Monday, 25 January 2021

Napoleon (2)


This is the Napoleon in Egypt personality set from Brigade Games.  Perry Miniatures don't have a Napoleon figure in their Egypt range, presumably because the range is more orientated towards the British intervention after Napoleon's departure in August 1799.  Before Christmas I put in an order with Brigade Games to take advantage of a sale and to buy some of their new(ish) AWI figures, and I couldn't resist this set and a couple of other Egyptian campaign things.  I was going to blog next about my recent ACW units but thought I'd just finish off these French bits first.  This is my second attempt at Napoleon, after the rather massive piece I did for a Salute Waterloo game many years ago (see here).  I won't both with any sort of potted biography of Napoleon, even one limited to the Egyptian campaign, but rather will post some observations on the paints and colours I used, in case of interest, and some inspiration.      

Back in 1799 Napoleon was 30, trimmer and fitter than at Waterloo.  His Egyptian adventure captured the imagination of French artists, and Jean-Léon Gérôme painted three depictions of Napoleon in Egypt which show a young man who is quite different to the corpulent Emperor of several years later.  Gérôme painted a number of middle eastern scenes and had travelled in the region in the 1850s.  His three best known Napoleon paintings are below.  These are very atmospheric paintings, a long way from heroic battle scenes like the work of Horace Vernet, for example.  Commentators have noted how these paintings are quite psychological, with Napoleon seeming deep in thought or contemplating some aspect of his destiny (there's a good analysis of the second painting here).  I found these quite inspirational.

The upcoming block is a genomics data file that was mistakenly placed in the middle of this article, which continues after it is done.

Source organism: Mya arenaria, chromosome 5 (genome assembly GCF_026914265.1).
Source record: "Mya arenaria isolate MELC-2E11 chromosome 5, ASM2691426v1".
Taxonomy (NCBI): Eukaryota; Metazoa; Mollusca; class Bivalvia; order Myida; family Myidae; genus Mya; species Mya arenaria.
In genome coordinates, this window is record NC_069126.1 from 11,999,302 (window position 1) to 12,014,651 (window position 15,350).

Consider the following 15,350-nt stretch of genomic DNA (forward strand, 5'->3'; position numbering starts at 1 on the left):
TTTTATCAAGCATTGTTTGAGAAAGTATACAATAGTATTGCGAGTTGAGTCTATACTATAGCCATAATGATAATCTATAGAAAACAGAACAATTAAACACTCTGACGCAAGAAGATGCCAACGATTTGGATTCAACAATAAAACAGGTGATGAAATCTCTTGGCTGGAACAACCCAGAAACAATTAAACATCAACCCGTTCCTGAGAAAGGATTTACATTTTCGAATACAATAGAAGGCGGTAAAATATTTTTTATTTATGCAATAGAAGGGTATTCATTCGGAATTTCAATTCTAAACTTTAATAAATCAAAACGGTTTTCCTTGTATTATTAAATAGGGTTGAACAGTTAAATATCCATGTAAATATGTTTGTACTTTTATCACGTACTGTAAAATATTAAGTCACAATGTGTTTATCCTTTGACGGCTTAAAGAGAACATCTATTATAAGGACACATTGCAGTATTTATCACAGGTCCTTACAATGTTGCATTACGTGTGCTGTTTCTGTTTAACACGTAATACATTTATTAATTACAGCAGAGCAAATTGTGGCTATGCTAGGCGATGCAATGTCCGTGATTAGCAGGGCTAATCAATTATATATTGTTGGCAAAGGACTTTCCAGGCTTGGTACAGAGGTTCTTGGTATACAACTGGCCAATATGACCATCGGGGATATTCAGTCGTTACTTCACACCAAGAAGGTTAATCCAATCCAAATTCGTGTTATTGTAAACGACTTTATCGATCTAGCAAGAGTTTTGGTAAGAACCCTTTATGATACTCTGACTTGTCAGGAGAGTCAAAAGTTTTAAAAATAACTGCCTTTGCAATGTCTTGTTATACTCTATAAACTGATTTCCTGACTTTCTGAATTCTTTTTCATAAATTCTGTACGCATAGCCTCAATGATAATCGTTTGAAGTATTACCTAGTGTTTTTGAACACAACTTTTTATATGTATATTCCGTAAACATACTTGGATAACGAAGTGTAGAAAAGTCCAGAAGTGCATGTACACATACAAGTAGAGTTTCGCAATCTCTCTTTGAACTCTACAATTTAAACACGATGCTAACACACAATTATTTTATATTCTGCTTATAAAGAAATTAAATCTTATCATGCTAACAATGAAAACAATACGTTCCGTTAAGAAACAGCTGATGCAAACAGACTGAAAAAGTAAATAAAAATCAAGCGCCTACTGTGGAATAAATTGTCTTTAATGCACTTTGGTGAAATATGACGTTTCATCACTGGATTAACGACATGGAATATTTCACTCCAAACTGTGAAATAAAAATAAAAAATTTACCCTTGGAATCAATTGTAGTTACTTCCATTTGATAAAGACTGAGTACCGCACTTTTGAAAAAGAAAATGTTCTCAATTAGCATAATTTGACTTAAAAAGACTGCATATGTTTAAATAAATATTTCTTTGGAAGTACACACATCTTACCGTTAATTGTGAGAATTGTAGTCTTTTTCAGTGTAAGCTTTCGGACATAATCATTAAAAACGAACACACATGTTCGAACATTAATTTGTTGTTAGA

Napoleon in Egypt, circa 1863

Napoleon and his General Staff in Egypt, late 1860s

Bonaparte Before the Sphinx, 1886

I had to re-find the paints I'd used for the Dromedary Corps vignette.  The base coat was Citadel XV-88, then various layers/touches of Tau Light Ochre, Bestigor Flesh, Ushabi Bone and Foundry "Base Sand" and "Boneyard" paints.  I had to look up the colour of Napoleon's hair, which apparently was dark brown (I had thought it was black).  

Uniform information was sourced from the Osprey MAA and the first volume of Charles Grant's "Napoleon's Egyptian Campaign".  Those books suggested that the uniforms of the high command were often adapted at the whim of their wearers, particularly the hat plumage.  The chap with the telescope is supposed to be a general de brigade (hence the light blue sash) and the mounted figure is a general de division (hence the red sash and plumage).  I tried to paint as much decoration on the camels' saddle cloths as I could without over-cluttering.  The cloths on Napoleon's saddle are sculpted such that there's a lot more cloth on the left of the figure than the right, so the pattern looks a bit uneven.  I wasn't entirely sure what sort of animal the skin on the horse was supposed to be, but a leopard looked appropriate.  I had originally intended to place a few bricks and perhaps a bottle cork at the back of the base to suggest some ruins, but decided that would look too busy.  So I'm sure more could be done with this set to jazz it up, but I'm pleased with how it came out and it didn't take long to do.          

3 figures, 1 horse and 2 camels.  Painted January 2021. 

Tuesday, 12 January 2021

Regiment des Dromedaires (1)